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Say no to 'natural' on food labels

Why Consumer Reports is launching a campaign to ban the ubiquitous term

Published: June 16, 2014 06:00 AM

The claim “natural,” which is stamped on countless food labels, is widely misunderstood by consumers, according to a new a survey of 1,000 people from the Consumer Reports National Research Center. Nearly 60 percent of people look for the term when they shop for food, probably because they think the products labeled natural are better for them than products without that claim.

About two-thirds believe it means a processed food has no artificial ingredients, pesticides, or genetically modified organisms, and more than 80 percent believe that it should mean those things.

The reality is that the Food and Drug Administration hasn’t developed a formal definition for the term. The agency says that manufacturers can use natural if nothing artificial or synthetic has been added to the food, yet those ingredients are still found in many “natural” products. “Our findings show consumers expect much more from the ‘natural’ food label,” says Urvashi Rangan, Ph.D., executive director of the Food Safety and Sustainability Center at Consumer Reports. “It’s misleading, confusing, and deceptive.”

To help consumers make more informed choices at the grocery store, Consumer Reports is launching a new campaign to ban the term “natural.” The campaign, which is being done in partnership with TakePart, a social media platform, will involve a petition drive aimed at pressing the government to prevent manufacturers from using the “natural” label.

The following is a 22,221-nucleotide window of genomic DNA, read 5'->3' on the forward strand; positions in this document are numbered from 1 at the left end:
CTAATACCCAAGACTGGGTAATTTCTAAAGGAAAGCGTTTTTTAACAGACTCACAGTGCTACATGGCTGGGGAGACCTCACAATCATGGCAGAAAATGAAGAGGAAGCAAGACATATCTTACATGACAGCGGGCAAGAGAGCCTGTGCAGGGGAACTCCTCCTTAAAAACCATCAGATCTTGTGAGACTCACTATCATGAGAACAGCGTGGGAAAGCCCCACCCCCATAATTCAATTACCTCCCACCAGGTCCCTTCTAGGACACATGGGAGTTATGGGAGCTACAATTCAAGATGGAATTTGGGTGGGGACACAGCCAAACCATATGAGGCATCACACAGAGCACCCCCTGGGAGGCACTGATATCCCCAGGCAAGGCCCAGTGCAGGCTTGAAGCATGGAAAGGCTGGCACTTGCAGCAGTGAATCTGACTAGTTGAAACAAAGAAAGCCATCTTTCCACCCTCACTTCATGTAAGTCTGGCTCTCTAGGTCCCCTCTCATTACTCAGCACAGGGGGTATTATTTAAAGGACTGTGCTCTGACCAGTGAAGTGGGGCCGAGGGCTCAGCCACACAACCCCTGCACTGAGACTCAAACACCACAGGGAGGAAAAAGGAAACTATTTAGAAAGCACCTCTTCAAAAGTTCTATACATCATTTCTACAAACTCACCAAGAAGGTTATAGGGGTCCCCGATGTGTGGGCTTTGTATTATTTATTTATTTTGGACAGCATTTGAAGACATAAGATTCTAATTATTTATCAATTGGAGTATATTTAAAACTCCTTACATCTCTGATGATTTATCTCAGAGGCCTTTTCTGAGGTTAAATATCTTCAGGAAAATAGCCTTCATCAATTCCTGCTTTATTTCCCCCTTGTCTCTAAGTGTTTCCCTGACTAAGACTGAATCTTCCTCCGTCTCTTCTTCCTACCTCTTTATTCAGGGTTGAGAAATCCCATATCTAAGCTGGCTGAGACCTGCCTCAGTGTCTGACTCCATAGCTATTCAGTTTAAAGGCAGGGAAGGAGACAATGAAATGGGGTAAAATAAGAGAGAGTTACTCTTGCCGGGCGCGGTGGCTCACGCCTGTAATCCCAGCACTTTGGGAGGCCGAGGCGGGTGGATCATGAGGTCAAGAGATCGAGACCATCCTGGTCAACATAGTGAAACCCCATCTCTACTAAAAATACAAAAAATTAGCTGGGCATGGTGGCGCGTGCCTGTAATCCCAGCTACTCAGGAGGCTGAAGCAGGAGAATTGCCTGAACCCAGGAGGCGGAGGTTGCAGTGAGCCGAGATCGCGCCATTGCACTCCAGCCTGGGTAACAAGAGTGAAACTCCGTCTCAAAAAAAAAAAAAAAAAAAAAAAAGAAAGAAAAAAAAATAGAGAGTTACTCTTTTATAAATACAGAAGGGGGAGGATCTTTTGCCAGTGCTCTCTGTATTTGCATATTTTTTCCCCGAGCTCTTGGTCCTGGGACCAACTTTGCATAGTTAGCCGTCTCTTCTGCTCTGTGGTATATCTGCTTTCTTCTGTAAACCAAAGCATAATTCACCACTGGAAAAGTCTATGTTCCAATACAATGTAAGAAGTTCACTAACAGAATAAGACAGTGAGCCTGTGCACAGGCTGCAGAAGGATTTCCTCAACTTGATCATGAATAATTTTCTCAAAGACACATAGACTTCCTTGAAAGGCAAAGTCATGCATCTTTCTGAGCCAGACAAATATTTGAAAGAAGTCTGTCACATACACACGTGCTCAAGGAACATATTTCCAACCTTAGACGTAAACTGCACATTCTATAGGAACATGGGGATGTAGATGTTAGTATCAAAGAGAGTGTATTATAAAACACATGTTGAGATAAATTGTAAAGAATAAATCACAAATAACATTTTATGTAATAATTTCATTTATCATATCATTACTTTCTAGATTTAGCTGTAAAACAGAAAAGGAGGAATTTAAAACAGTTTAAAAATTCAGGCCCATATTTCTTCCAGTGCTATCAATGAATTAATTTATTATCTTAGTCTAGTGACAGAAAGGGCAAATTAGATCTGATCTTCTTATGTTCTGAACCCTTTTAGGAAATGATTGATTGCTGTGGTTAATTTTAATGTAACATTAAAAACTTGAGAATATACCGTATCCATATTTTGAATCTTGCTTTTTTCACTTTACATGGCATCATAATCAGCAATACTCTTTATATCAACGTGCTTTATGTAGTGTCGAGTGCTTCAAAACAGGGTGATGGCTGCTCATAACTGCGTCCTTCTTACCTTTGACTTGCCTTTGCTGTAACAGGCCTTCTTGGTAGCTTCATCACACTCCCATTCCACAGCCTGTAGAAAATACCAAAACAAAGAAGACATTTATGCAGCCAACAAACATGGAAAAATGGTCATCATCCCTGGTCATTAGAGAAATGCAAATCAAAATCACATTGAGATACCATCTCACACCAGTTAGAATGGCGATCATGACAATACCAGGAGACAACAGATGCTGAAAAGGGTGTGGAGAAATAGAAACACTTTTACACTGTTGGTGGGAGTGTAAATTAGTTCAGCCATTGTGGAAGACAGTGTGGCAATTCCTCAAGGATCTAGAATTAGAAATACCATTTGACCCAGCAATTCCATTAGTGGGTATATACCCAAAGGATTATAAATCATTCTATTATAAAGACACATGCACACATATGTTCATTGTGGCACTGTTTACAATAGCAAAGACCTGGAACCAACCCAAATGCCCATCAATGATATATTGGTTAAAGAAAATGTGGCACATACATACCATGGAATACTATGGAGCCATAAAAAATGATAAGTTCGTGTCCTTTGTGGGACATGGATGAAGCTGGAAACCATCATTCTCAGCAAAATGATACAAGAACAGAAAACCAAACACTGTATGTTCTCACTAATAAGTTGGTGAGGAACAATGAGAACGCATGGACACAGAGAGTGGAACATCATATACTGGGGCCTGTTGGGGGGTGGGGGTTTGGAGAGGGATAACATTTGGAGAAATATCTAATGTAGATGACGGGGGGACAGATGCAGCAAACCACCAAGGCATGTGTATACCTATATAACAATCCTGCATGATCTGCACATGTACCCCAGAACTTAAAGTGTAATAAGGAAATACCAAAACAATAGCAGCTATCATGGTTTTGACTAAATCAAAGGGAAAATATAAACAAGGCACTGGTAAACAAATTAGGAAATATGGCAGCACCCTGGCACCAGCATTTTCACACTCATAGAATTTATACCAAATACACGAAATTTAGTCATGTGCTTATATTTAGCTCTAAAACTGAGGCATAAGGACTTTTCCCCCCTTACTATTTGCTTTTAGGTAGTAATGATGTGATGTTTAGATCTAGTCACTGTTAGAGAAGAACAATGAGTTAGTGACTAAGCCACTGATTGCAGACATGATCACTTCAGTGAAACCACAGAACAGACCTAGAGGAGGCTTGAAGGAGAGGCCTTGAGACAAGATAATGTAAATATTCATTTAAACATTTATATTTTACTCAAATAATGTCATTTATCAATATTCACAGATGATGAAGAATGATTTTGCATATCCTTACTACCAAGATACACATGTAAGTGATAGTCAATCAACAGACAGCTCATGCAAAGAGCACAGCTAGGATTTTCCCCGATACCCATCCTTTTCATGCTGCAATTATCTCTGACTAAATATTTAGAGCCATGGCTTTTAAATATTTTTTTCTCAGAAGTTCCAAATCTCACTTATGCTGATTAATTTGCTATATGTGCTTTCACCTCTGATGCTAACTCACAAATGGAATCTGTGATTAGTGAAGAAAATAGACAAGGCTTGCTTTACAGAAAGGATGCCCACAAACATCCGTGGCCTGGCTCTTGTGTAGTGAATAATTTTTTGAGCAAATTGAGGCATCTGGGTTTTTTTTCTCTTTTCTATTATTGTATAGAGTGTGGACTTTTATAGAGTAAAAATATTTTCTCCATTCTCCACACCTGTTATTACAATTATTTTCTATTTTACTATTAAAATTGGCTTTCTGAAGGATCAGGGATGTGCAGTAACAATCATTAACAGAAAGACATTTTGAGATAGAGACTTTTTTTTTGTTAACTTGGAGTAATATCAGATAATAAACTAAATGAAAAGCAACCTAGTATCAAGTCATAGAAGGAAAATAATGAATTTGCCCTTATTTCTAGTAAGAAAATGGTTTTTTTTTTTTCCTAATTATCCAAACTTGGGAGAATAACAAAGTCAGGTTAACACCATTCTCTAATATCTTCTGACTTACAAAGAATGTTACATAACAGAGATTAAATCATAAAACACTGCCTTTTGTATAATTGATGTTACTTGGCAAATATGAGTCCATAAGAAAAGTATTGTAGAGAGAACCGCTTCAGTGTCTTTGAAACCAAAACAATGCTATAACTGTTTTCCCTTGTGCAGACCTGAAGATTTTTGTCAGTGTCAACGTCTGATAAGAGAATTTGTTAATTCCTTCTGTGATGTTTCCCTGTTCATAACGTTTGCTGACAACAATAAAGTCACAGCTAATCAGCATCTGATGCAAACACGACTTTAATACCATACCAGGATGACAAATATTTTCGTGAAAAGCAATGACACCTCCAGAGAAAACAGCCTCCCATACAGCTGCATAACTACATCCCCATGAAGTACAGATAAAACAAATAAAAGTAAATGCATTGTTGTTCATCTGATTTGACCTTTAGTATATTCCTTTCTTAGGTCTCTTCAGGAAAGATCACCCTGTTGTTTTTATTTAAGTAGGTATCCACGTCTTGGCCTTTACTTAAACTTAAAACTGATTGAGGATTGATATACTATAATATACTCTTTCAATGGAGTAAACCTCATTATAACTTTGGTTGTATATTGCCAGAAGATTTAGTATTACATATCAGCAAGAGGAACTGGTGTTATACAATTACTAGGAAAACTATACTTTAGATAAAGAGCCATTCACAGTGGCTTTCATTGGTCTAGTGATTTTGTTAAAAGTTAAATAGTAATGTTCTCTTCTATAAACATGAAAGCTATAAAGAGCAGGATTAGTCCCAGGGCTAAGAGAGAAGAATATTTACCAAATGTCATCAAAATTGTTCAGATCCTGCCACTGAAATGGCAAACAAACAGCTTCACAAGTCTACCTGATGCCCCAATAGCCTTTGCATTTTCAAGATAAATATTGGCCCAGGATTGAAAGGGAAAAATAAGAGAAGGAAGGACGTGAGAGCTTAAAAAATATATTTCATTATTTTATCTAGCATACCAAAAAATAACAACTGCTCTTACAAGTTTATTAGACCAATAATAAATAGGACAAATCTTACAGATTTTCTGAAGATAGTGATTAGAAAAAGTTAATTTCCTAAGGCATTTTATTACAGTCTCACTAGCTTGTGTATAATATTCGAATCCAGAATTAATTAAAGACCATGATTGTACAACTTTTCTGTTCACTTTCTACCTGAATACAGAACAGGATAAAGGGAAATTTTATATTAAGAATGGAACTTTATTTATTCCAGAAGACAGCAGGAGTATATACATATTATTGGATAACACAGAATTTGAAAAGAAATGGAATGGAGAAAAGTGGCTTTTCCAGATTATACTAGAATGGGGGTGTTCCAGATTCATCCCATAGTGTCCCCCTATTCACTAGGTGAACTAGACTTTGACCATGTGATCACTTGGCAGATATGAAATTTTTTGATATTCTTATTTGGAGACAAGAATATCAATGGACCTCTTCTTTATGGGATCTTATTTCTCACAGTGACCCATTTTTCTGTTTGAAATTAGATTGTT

Find out more about food labeling, nutrition, and food safety in our Food and Drink Guide.

Natural isn’t the only food labeling term that needs explaining. Over the next several months, TakePart will feature a series, “Know your food, know your labels,” in partnership with the Consumer Reports Food Safety and Sustainability Center. It will explore a variety of food labeling concerns, such as GMOs.

In our survey, nine out of 10 Americans said foods containing GMOs should be labeled and meet safety standards set by the government. Nearly three-quarters said it’s crucial for people to avoid GMO ingredients when purchasing food, yet the FDA doesn’t support mandatory labeling or safety standards.

Also, the poll shows that the term “raised without antibiotics” could use some clarification. While nearly seven out of 10 Americans correctly think it means that no antibiotics were given to the animal used to produce a particular food, about one-third mistakenly believe no other drugs were used.

“We want to clean up the green noise in the food label marketplace so Americans can get what they want—truthful labels that represent important and better food production systems,” Rangan says. “Our new campaign promotes credible labels that underscore a more sustainable system and will decode phony labels that cloud the marketplace.”

Sign our petition and find out more at takepart.com/food-labels.

Deborah Pike Olsen

   

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